‘Localized heart attack’ helps man get his 2nd wind

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James A. Bernal, 45, once made the city of Schertz’s streets and parks safer and more beautiful. He laid concrete for sidewalks, repaired streets, mowed the grass in the parks and worked on plumbing. He operated heavy equipment. “In a city that’s kind of small, we were considered public works, which is everything just about,” he said.

But sadly this active man’s heart was giving out. Bernal became so short of breath in 1998 that he was diagnosed with hypertrophic cardiomyopathy (abnormal enlargement of the left ventricle) and went on disability. His wife, Maria, became the family’s sole wage earner. The shortness of breath, fatigue and chest pain literally trapped James in his body. Gradually his home activities, such as gardening and chopping firewood, diminished. So did his sleep. Many nights, he was afraid he would not wake up the next morning.

But now he is out working in his yard once again and is rediscovering fishing.

Earlier this year Bernal underwent alcohol septal ablation, a treatment performed by Marc D. Feldman, M.D., associate professor of medicine at the Health Science Center and associate director of the Cardiac Catheterization Laboratory at University Hospital. Dr. Feldman also is affiliated with the South Texas Veterans Health Care System.

“This is a special heart catheterization procedure in which an alcohol solution is injected directly into a small branch of the coronary arteries,” Dr. Feldman said. “This causes a localized heart attack in the overgrown heart muscle responsible for the symptoms of hypertrophic cardiomyopathy. As a result, the muscle size is reduced. This is offered if medication fails to control symptoms.”

Bernal has a strong family history of heart disease and type 2 diabetes. His uncle has had three pacemakers implanted and his older brother, who was a diabetic and on dialysis for end-stage kidney disease, died Jan. 24. He would have been 51 on Feb. 13.

“It’s strange to have to have a heart attack to get better,” Bernal said in the front yard of his East Side home. “I had never had a heart attack. I felt the tightness in my chest when they injected the alcohol, but I was fine after that. They told me it would be coming.”

Dr. Feldman used a quarter of a teaspoon of 98 percent alcohol to kill the excess muscle that was getting in the way of the heart ejecting oxygenated blood. “He immediately was less short of breath, even on the cath lab table,” Dr. Feldman said.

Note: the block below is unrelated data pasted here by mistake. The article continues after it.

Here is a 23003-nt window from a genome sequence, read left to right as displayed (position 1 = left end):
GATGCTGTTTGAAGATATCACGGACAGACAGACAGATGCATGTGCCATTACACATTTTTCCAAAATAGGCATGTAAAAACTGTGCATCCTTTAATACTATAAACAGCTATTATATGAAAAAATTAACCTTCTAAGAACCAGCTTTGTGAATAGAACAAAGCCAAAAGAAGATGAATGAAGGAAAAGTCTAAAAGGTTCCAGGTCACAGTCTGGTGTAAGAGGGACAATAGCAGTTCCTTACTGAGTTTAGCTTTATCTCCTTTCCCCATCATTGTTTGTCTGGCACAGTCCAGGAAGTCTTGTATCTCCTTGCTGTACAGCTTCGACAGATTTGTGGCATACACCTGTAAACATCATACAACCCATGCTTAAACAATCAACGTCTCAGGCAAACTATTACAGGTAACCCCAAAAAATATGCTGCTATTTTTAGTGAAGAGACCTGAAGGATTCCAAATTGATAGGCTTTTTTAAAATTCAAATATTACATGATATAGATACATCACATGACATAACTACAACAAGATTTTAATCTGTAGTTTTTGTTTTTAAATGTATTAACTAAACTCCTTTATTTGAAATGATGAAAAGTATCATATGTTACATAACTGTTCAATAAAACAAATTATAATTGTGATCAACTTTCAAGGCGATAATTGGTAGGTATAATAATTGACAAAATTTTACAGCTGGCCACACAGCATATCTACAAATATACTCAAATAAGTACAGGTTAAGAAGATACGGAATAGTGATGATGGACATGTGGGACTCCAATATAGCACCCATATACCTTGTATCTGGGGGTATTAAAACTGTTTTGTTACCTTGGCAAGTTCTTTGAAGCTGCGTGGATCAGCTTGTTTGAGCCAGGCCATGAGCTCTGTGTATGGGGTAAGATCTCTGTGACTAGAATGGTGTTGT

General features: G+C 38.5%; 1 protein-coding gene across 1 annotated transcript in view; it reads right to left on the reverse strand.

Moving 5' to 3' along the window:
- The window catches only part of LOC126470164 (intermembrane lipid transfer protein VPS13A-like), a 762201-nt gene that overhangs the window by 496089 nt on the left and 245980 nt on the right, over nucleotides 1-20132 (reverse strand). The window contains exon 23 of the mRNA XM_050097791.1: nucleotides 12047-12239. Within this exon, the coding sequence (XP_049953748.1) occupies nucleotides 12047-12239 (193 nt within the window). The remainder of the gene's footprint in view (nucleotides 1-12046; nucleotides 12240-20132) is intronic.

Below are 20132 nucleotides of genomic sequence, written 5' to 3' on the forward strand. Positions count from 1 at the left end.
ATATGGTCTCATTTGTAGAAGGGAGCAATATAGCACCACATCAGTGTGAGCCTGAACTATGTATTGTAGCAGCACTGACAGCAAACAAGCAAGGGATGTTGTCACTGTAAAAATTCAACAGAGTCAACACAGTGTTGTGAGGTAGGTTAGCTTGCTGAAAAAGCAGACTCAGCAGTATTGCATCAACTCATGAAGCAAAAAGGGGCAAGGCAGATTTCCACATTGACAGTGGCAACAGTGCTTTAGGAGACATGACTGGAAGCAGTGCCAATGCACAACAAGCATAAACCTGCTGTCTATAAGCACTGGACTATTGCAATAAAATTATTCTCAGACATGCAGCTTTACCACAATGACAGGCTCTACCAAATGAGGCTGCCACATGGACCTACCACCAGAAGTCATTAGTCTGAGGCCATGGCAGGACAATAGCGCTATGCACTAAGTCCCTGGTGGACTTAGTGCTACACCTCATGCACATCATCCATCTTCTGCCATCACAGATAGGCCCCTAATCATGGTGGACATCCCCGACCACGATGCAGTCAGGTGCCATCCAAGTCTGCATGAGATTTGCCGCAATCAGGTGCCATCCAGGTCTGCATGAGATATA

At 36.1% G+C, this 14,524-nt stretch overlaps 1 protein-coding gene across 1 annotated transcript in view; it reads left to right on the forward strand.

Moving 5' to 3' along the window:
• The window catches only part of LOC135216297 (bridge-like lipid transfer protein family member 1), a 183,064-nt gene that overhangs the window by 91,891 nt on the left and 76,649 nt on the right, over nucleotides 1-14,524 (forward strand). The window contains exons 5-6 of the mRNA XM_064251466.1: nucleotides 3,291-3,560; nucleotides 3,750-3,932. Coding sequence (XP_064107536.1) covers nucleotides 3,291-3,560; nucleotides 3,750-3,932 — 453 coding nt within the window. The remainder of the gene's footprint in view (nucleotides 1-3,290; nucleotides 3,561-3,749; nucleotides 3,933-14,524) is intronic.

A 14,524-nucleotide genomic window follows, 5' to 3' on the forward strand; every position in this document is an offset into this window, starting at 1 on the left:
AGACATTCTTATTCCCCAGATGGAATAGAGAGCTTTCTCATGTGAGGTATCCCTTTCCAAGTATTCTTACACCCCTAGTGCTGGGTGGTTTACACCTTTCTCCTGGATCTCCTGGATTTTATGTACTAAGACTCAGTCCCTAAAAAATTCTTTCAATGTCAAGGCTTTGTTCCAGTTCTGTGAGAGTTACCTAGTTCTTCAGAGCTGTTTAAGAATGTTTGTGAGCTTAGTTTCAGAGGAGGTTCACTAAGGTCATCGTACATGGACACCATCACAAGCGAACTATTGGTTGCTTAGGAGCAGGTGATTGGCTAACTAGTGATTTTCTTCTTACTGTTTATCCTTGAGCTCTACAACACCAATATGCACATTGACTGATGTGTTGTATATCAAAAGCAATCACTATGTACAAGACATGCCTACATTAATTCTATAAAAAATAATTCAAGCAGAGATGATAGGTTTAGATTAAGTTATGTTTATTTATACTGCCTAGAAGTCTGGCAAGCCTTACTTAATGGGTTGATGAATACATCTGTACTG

The procedure is geared to adult patients and is not usually done in children. William Spencer, M.D., a South Carolina cardiologist who has performed more than 600 of the alcohol septal ablation procedures, came to San Antonio to observe as Dr. Feldman performed Bernal’s case – the first to be done at University Hospital. The procedure also is available at the South Texas Veterans Health Care System’s Audie Murphy Division.

The Hypertrophic Cardiomyopathy (HCM) Clinic at the Health Science Center is an important new resource. “We’d like to draw more patients from throughout the state, since we’re the only site designated as a comprehensive HCM center in Texas,” Dr. Feldman said. “We are very qualified to screen who should have this procedure and who should not have it, and who is most likely to benefit. Just because you have HCM does not mean you have run out of options.”

Patients, families and health care professionals can learn more about the Hypertrophic Cardiomyopathy Clinic at cardiology.uthscsa.edu/hcm/ or by calling (210) 592-0361.

Bernal responded well to the alcohol septal ablation procedure. His heart used to beat irregularly, which he felt as flutters. This is much improved, he said. Although he has diabetes and is having kidney trouble, his improved breathing capacity is encouraging to him. “I hope I’m getting my second wind here,” he said. “Today I washed my truck by hand, which is pretty good.”



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